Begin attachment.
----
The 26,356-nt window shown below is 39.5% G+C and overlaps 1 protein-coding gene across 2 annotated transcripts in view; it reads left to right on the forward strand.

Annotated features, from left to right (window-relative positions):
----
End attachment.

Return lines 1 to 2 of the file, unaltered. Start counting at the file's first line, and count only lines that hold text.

The 26,356-nt window shown below is 39.5% G+C and overlaps 1 protein-coding gene across 2 annotated transcripts in view; it reads left to right on the forward strand.

Annotated features, from left to right (window-relative positions):